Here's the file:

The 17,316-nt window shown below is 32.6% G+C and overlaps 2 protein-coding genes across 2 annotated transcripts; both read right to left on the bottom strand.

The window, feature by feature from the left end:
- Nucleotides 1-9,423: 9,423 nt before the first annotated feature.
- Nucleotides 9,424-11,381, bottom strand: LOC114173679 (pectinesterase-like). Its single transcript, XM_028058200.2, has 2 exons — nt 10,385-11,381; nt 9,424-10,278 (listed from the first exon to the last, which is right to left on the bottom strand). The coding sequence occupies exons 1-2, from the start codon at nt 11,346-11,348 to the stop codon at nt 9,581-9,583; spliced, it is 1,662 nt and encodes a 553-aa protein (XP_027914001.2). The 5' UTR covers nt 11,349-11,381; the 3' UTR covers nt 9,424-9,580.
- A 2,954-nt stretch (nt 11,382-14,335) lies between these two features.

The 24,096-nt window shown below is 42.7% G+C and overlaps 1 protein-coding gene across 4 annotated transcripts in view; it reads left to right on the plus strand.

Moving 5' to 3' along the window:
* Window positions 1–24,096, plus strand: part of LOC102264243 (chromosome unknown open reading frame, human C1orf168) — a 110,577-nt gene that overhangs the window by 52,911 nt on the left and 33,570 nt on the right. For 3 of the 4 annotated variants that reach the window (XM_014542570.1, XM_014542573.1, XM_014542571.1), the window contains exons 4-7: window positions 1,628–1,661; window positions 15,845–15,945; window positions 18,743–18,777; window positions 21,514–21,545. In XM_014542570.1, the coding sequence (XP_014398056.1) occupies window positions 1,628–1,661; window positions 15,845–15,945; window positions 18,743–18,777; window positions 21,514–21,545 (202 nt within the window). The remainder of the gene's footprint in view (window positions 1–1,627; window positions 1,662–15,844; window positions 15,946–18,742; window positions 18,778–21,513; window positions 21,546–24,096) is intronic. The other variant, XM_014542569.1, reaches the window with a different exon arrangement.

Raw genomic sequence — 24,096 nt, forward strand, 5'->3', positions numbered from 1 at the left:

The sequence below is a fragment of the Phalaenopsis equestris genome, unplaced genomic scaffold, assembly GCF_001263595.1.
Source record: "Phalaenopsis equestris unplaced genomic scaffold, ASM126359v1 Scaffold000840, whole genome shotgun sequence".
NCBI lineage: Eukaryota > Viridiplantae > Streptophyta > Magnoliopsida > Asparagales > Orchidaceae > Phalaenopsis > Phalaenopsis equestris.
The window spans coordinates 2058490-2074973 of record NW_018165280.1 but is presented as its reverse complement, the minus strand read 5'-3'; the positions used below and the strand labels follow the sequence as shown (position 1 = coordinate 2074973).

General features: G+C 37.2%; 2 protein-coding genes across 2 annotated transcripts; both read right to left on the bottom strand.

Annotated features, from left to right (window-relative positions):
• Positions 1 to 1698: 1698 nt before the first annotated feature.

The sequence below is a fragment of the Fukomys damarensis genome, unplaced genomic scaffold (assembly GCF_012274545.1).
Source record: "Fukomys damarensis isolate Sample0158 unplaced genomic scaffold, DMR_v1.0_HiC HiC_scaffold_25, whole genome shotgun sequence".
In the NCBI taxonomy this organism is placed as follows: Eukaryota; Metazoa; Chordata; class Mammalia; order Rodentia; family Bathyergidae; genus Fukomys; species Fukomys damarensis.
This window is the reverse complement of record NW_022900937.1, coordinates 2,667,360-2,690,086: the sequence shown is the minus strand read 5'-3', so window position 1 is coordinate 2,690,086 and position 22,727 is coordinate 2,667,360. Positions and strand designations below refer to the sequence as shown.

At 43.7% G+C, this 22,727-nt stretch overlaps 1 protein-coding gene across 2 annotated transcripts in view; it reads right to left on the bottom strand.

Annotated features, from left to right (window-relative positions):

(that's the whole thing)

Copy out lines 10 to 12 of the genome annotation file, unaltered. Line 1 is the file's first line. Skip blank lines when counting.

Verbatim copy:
The sequence below is a fragment of the Phalaenopsis equestris genome, unplaced genomic scaffold, assembly GCF_001263595.1.
Source record: "Phalaenopsis equestris unplaced genomic scaffold, ASM126359v1 Scaffold000840, whole genome shotgun sequence".
NCBI lineage: Eukaryota > Viridiplantae > Streptophyta > Magnoliopsida > Asparagales > Orchidaceae > Phalaenopsis > Phalaenopsis equestris.